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Peer Gender Composition and Choice of College Major

Author

Listed:
  • Massimo Anelli
  • Giovanni Peri

Abstract

In this paper we analyze whether the gender composition of classmates in high school affects the choice of college-major by shifting it towards those majors preferred by the prevalent gender in the class. We use a novel dataset of 30,000 Italian students graduated from high school between 1985 and 2005 and followed through college and in the labor market. We exploit the fact that the gender composition of the graduating high school class, from one year to the next, within School-Teacher assignment group, shows large variation that we document to be as good as random. We find that male students who attended a high school class with at least 90% of male classmates were significantly more likely to choose "prevalently male" college majors (i.e. Economics, Business and Engineering). However, in the long-run, the higher propensity to enroll in "prevalently male" majors (that are more academically demanding) did not translate in higher probability of graduating in them. In fact, male students from high school classes with >90% males ended up with lower probability of graduating altogether, and they exhibited worse university performance. The peer-pressure towards prevalently male majors may generate mismatches that are counterproductive for college performance and graduation probability of male students. We do not observe these effects on female.

Suggested Citation

  • Massimo Anelli & Giovanni Peri, 2013. "Peer Gender Composition and Choice of College Major," NBER Working Papers 18744, National Bureau of Economic Research, Inc.
  • Handle: RePEc:nbr:nberwo:18744
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    File URL: http://www.nber.org/papers/w18744.pdf
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    References listed on IDEAS

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    1. Muriel Niederle & Lise Vesterlund, 2010. "Explaining the Gender Gap in Math Test Scores: The Role of Competition," Journal of Economic Perspectives, American Economic Association, vol. 24(2), pages 129-144, Spring.
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    4. Schneeweis, Nicole & Zweimüller, Martina, 2012. "Girls, girls, girls: Gender composition and female school choice," Economics of Education Review, Elsevier, vol. 31(4), pages 482-500.
    5. Claudia Goldin, 2006. "The Quiet Revolution That Transformed Women's Employment, Education, and Family," American Economic Review, American Economic Association, vol. 96(2), pages 1-21, May.
    6. Scott E. Carrell & Mark L. Hoekstra, 2010. "Externalities in the Classroom: How Children Exposed to Domestic Violence Affect Everyone's Kids," American Economic Journal: Applied Economics, American Economic Association, vol. 2(1), pages 211-228, January.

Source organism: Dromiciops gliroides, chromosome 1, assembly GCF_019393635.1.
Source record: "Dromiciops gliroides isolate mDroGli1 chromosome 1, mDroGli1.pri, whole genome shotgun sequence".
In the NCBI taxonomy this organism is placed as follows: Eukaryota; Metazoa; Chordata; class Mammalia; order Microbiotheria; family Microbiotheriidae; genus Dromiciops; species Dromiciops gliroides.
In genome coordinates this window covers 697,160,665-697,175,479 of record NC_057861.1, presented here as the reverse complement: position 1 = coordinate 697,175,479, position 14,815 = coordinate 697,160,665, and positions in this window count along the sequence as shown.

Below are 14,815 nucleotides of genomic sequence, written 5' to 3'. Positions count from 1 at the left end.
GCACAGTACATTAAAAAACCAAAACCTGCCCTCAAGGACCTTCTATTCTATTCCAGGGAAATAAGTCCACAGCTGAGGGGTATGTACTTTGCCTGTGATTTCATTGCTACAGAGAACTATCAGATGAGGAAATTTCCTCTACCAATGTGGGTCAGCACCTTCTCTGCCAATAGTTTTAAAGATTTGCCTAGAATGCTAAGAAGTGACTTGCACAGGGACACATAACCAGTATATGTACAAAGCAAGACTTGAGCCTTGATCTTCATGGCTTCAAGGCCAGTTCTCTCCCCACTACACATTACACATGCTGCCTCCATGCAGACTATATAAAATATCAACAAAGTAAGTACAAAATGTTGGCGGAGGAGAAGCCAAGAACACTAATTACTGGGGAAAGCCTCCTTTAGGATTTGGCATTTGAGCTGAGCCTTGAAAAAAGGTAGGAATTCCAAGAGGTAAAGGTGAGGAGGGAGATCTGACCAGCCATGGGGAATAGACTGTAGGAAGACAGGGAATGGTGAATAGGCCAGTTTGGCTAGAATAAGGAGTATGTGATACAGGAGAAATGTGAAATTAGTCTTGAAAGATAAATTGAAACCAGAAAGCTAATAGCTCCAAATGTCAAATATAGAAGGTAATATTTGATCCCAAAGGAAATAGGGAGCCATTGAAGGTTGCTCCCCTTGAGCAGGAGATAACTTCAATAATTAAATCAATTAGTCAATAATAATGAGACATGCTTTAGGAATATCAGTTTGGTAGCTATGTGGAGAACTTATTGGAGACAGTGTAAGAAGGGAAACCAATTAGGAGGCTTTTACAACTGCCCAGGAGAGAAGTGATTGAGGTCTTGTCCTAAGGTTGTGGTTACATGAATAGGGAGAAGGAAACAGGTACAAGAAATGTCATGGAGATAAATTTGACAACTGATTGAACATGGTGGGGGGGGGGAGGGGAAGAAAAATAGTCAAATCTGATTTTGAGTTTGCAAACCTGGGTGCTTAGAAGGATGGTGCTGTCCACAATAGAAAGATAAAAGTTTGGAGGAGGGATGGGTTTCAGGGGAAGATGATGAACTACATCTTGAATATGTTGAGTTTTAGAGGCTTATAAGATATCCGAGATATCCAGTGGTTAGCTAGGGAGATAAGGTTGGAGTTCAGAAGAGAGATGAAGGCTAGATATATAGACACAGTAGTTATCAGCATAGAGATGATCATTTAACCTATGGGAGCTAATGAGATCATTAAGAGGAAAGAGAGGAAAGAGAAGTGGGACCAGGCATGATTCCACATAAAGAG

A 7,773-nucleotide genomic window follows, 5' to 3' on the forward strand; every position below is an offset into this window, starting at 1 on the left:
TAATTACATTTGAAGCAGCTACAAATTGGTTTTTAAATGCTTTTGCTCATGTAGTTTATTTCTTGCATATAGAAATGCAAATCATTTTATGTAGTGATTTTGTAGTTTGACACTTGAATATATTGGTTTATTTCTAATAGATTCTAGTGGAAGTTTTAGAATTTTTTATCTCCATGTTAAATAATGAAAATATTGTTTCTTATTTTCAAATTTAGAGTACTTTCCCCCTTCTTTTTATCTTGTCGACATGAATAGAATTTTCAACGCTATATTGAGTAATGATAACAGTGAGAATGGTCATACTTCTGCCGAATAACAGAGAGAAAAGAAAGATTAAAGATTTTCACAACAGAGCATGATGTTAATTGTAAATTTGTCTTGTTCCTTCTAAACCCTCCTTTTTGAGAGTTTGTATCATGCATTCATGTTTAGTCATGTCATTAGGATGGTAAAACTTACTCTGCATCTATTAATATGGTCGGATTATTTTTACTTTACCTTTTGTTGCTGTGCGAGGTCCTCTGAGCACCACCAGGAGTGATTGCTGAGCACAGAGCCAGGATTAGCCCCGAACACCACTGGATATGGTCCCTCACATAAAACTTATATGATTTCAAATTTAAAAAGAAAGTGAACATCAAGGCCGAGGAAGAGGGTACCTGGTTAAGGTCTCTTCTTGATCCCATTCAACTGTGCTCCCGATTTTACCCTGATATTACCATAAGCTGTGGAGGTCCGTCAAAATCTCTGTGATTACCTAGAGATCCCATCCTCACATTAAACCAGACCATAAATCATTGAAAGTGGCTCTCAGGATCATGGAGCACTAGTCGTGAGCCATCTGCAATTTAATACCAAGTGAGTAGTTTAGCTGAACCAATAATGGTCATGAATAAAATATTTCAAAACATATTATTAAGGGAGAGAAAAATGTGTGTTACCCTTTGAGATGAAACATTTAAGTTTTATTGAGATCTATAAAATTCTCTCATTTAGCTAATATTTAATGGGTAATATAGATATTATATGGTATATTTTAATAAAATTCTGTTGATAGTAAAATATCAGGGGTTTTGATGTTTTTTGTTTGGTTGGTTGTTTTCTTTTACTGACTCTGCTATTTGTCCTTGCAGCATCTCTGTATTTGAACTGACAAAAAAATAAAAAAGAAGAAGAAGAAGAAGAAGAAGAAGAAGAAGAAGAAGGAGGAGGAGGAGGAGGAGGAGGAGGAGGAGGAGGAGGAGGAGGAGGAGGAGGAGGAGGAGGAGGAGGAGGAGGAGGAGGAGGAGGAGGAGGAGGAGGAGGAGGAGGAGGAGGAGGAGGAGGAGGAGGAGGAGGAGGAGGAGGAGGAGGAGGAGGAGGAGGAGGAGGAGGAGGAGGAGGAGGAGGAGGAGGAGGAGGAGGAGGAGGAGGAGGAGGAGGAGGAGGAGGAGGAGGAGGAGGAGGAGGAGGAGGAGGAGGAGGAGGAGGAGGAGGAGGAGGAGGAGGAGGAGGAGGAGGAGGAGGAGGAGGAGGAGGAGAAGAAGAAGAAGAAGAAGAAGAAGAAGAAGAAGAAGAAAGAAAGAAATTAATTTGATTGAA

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    8. Muriel Niederle & Lise Vesterlund, 2007. "Do Women Shy Away From Competition? Do Men Compete Too Much?," The Quarterly Journal of Economics, Oxford University Press, vol. 122(3), pages 1067-1101.
    9. Thomas S. Dee, 2007. "Teachers and the Gender Gaps in Student Achievement," Journal of Human Resources, University of Wisconsin Press, vol. 42(3).
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    12. Jonathan Guryan & Kory Kroft & Matthew J. Notowidigdo, 2009. "Peer Effects in the Workplace: Evidence from Random Groupings in Professional Golf Tournaments," American Economic Journal: Applied Economics, American Economic Association, vol. 1(4), pages 34-68, October.
    13. Bruce Sacerdote, 2001. "Peer Effects with Random Assignment: Results for Dartmouth Roommates," The Quarterly Journal of Economics, Oxford University Press, vol. 116(2), pages 681-704.
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    15. Sarah E. Turner & William G. Bowen, 1999. "Choice of Major: The Changing (Unchanging) Gender Gap," ILR Review, Cornell University, ILR School, vol. 52(2), pages 289-313, January.
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    As found by EconAcademics.org, the blog aggregator for Economics research:
    1. boys and girls in the classroom
      by René Böheim in Econ Tidbits on 2013-02-23 14:20:00

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    Cited by:

    1. Maia Güell & Michele Pellizzari & Giovanni Pica & José V. Rodríguez Mora, 2015. "Correlating Social Mobility and Economic Outcomes," CSEF Working Papers 394, Centre for Studies in Economics and Finance (CSEF), University of Naples, Italy, revised 27 Jul 2016.

    More about this item

    JEL classification:

    • I21 - Health, Education, and Welfare - - Education - - - Analysis of Education
    • J16 - Labor and Demographic Economics - - Demographic Economics - - - Economics of Gender; Non-labor Discrimination
    • Z18 - Other Special Topics - - Cultural Economics - - - Public Policy

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